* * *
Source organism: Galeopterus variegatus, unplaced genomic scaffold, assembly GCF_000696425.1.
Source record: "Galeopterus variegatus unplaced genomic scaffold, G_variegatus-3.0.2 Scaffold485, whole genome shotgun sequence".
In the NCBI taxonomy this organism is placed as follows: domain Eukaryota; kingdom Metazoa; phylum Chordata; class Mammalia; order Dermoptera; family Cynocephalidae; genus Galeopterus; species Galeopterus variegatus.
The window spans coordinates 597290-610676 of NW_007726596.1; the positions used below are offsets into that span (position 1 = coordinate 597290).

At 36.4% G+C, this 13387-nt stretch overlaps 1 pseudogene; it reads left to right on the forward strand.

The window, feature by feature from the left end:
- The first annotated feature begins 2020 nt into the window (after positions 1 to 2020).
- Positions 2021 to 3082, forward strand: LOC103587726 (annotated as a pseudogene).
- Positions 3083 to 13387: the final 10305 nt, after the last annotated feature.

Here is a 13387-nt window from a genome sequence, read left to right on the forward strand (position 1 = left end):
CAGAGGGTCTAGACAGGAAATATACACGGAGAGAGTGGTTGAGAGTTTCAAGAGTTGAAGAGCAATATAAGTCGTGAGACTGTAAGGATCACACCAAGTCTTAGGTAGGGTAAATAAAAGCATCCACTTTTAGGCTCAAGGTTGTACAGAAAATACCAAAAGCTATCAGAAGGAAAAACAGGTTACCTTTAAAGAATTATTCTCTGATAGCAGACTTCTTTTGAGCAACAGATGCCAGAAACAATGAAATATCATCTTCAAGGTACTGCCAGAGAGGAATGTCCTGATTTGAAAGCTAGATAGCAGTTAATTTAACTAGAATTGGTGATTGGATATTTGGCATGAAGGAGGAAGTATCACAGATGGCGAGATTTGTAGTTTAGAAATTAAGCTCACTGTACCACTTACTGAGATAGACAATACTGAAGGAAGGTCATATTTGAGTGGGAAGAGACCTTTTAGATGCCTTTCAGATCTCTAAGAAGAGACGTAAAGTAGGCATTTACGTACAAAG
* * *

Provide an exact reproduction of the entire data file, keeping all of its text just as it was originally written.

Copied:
Source organism: Galeopterus variegatus, unplaced genomic scaffold, assembly GCF_000696425.1.
Source record: "Galeopterus variegatus unplaced genomic scaffold, G_variegatus-3.0.2 Scaffold485, whole genome shotgun sequence".
In the NCBI taxonomy this organism is placed as follows: domain Eukaryota; kingdom Metazoa; phylum Chordata; class Mammalia; order Dermoptera; family Cynocephalidae; genus Galeopterus; species Galeopterus variegatus.
The window spans coordinates 597290-610676 of NW_007726596.1; the positions used below are offsets into that span (position 1 = coordinate 597290).

At 36.4% G+C, this 13387-nt stretch overlaps 1 pseudogene; it reads left to right on the forward strand.

The window, feature by feature from the left end:
- The first annotated feature begins 2020 nt into the window (after positions 1 to 2020).
- Positions 2021 to 3082, forward strand: LOC103587726 (annotated as a pseudogene).
- Positions 3083 to 13387: the final 10305 nt, after the last annotated feature.

Here is a 13387-nt window from a genome sequence, read left to right on the forward strand (position 1 = left end):
CAGAGGGTCTAGACAGGAAATATACACGGAGAGAGTGGTTGAGAGTTTCAAGAGTTGAAGAGCAATATAAGTCGTGAGACTGTAAGGATCACACCAAGTCTTAGGTAGGGTAAATAAAAGCATCCACTTTTAGGCTCAAGGTTGTACAGAAAATACCAAAAGCTATCAGAAGGAAAAACAGGTTACCTTTAAAGAATTATTCTCTGATAGCAGACTTCTTTTGAGCAACAGATGCCAGAAACAATGAAATATCATCTTCAAGGTACTGCCAGAGAGGAATGTCCTGATTTGAAAGCTAGATAGCAGTTAATTTAACTAGAATTGGTGATTGGATATTTGGCATGAAGGAGGAAGTATCACAGATGGCGAGATTTGTAGTTTAGAAATTAAGCTCACTGTACCACTTACTGAGATAGACAATACTGAAGGAAGGTCATATTTGAGTGGGAAGAGACCTTTTAGATGCCTTTCAGATCTCTAAGAAGAGACGTAAAGTAGGCATTTACGTACAAAG